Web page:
Our workload is driven by (amongst other things): the way financial businesses treat consumers; consumers' readiness to complain when things go wrong; whether or not financial businesses' in-house complaint-handling is fair and effective; and the nature and extent of any interventions by the relevant regulators. Some of these factors are affected, in turn, by the state of the national economy.

Just over a year ago, when the financial world looked very different, everyone expected our overall workload to decline - following a steep fall in the number of mortgage-endowment cases, which had formed a significant part of our workload for some years. But, in the event, our overall workload has already risen considerably, with every expectation that the volume of new complaints referred to us by consumers will remain at a high level throughout 2009/10 and beyond.

Disputes have been referred to us on a wide range of issues - from direct debits to pet insurance, and from stock-broking to debt-collecting. But, as the flow of new mortgage-endowment cases slowed, we saw a sustained influx of complaints on three particular topics: unauthorised-overdraft charges, payment-protection insurance (PPI) and credit-card default charges.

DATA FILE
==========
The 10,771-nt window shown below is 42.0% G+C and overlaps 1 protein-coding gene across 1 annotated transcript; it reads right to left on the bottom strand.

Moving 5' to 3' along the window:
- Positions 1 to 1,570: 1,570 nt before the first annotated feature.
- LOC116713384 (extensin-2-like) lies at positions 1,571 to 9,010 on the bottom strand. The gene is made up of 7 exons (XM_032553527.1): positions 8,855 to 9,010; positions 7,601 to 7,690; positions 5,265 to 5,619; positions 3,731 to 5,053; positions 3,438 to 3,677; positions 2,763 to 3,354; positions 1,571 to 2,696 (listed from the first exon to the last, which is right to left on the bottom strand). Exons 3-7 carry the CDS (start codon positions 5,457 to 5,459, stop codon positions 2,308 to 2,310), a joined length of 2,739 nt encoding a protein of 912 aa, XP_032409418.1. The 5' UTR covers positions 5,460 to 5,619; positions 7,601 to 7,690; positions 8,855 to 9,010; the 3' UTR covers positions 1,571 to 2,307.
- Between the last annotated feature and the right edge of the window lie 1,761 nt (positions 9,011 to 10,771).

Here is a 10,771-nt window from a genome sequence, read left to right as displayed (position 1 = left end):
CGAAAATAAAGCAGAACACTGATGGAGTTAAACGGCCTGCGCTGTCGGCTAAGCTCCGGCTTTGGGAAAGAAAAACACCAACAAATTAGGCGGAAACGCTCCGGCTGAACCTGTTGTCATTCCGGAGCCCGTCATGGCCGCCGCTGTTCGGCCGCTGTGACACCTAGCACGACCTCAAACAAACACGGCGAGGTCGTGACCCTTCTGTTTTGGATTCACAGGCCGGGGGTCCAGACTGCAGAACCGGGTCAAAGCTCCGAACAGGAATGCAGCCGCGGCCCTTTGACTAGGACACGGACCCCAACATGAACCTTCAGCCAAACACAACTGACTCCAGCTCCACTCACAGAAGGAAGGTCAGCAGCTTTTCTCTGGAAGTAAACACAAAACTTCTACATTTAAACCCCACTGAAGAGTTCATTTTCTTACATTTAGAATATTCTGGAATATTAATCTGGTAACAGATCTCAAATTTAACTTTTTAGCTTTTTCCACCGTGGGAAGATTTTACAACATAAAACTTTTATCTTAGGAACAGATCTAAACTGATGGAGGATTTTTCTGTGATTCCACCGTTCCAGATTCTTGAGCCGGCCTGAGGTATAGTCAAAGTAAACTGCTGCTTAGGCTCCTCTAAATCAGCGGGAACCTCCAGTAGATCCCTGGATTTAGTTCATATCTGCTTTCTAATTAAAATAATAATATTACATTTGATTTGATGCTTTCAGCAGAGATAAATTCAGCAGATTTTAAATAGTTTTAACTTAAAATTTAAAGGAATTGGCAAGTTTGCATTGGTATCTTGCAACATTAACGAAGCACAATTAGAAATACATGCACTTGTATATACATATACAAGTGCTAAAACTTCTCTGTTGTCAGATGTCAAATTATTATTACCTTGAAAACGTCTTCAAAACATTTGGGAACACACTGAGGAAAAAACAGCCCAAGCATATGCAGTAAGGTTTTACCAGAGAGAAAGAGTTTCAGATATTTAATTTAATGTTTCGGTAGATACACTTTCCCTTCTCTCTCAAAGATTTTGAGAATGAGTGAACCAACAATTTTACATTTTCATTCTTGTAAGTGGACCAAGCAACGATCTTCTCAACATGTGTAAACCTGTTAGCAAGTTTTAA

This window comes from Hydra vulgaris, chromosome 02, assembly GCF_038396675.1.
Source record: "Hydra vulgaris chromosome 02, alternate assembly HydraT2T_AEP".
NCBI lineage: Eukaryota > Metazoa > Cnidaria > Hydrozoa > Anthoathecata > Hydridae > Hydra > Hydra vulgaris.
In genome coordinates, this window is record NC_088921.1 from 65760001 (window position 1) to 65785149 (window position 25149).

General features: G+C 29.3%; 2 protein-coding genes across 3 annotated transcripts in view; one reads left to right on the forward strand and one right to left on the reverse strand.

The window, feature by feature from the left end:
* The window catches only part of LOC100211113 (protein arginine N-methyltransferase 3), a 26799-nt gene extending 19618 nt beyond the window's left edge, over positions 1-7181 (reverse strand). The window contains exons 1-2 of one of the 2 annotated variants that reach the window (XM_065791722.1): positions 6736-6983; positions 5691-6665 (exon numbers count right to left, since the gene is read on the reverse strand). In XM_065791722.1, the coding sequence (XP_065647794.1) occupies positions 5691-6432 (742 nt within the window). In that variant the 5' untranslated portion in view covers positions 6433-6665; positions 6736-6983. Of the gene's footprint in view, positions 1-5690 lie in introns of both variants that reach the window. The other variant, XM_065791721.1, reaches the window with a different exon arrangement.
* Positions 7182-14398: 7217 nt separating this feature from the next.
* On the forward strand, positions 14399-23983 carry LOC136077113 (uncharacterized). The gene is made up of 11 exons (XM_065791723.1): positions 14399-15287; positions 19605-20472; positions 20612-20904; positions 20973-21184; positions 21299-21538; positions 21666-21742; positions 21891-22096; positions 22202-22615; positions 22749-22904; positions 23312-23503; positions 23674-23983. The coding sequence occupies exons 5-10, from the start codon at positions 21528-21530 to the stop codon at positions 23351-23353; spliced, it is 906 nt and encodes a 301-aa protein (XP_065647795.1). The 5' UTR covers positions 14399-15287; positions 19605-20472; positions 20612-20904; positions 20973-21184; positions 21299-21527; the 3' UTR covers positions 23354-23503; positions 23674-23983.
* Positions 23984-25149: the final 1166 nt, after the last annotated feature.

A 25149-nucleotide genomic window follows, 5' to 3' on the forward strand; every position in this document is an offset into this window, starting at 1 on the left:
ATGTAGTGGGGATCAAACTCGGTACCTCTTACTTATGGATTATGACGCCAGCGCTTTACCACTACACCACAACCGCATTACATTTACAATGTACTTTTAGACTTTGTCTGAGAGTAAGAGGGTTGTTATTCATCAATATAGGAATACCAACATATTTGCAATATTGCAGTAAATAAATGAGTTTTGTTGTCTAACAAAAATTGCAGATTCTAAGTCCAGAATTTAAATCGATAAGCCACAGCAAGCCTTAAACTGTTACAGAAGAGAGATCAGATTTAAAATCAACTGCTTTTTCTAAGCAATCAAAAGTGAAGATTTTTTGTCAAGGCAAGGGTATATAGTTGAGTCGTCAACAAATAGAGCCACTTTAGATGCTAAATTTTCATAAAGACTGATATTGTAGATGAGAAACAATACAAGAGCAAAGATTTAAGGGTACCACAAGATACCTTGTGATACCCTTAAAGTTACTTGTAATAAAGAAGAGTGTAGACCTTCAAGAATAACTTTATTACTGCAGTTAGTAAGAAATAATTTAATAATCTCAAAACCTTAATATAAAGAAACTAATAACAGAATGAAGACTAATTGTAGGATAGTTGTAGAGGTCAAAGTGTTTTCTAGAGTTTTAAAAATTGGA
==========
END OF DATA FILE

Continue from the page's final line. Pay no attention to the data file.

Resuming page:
We still have around 15,000 cases about unauthorised-overdraft charges on hold, pending decisions in the High Court. And we are continuing to receive an influx of cases about PPI and credit-card default charges. Between them, these two topics alone are currently producing around 160 new cases - about 40% of our incoming workload - every working day.

On top of this, we are beginning to see a growth in cases arising from the effects of the financial turmoil and economic recession on financial businesses and consumers. And our workload is also likely to increase as additional activities come within the scope of regulation by the FSA, and therefore within our compulsory jurisdiction.